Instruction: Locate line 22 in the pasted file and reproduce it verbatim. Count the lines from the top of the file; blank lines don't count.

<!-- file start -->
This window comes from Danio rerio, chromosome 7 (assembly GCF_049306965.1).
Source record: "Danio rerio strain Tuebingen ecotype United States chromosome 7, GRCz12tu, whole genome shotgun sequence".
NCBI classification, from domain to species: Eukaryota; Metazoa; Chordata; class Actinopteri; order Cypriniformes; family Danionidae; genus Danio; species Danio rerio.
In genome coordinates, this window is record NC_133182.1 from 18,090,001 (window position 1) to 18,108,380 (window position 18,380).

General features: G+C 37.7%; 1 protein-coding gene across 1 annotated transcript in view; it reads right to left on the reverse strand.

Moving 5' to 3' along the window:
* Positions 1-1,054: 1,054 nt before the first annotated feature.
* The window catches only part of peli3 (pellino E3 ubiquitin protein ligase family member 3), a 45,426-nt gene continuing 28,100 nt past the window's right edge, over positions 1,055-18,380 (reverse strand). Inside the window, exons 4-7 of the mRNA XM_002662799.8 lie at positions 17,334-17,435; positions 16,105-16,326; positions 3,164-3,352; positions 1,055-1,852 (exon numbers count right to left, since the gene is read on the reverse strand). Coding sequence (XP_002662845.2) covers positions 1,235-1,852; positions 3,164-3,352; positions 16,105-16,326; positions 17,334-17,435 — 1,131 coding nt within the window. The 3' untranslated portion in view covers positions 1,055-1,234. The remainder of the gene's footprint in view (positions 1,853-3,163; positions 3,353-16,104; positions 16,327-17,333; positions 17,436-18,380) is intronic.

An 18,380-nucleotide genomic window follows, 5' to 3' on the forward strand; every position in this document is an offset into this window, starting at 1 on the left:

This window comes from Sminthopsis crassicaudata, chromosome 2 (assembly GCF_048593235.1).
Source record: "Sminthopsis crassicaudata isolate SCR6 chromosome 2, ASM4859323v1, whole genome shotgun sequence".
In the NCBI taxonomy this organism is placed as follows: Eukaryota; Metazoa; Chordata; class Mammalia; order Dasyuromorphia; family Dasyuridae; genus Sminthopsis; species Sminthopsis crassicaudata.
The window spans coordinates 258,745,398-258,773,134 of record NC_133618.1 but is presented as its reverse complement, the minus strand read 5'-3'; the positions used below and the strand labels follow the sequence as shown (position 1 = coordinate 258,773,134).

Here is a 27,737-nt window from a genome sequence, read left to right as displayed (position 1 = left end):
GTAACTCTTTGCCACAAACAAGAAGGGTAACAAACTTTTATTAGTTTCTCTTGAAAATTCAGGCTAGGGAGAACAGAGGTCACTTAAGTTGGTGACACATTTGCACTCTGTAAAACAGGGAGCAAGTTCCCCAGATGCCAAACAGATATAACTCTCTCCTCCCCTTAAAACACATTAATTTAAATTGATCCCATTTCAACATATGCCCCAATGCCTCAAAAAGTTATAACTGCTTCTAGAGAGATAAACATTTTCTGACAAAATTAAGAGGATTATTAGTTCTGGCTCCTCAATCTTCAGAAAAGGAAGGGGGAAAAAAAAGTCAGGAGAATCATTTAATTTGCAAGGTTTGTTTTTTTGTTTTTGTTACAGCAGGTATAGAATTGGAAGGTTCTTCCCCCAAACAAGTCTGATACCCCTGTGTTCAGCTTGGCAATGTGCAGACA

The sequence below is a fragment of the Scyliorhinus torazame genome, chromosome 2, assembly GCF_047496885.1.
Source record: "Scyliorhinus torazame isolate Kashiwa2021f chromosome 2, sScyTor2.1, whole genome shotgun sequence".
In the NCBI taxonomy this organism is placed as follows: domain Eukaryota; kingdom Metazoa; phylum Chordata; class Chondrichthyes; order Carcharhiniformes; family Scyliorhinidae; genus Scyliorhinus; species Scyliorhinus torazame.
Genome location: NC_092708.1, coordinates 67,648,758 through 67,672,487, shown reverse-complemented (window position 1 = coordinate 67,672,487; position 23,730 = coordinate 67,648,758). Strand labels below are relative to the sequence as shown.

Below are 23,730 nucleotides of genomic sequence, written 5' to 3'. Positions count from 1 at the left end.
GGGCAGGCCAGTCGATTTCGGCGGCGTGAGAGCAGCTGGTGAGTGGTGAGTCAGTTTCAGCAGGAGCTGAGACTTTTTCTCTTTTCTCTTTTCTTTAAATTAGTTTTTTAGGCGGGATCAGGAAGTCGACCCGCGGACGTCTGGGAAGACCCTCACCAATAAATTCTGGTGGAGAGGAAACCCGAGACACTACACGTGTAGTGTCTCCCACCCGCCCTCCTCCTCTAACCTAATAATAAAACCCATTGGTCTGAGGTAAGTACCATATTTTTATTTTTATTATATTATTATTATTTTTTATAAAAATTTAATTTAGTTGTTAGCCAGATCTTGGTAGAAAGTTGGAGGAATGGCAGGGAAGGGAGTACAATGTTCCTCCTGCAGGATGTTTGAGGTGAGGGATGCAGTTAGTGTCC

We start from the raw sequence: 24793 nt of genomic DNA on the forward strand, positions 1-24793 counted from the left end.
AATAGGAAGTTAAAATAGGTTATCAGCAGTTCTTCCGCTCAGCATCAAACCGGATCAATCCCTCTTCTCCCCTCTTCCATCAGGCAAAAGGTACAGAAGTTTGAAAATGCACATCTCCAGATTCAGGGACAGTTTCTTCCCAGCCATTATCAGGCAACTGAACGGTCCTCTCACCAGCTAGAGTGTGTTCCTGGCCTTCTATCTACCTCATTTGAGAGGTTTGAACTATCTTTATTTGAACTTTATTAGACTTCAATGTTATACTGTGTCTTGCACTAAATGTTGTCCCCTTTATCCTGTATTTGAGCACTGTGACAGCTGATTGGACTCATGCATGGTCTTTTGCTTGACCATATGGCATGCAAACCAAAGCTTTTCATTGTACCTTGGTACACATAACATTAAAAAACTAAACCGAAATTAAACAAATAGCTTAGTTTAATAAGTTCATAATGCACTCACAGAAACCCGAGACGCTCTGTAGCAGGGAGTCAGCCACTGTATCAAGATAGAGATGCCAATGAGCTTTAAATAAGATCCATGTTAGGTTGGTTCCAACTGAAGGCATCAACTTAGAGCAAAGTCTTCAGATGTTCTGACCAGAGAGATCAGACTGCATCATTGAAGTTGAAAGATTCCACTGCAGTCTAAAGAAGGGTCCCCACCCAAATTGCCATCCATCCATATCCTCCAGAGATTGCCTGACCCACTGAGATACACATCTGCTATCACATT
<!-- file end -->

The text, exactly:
We start from the raw sequence: 24793 nt of genomic DNA on the forward strand, positions 1-24793 counted from the left end.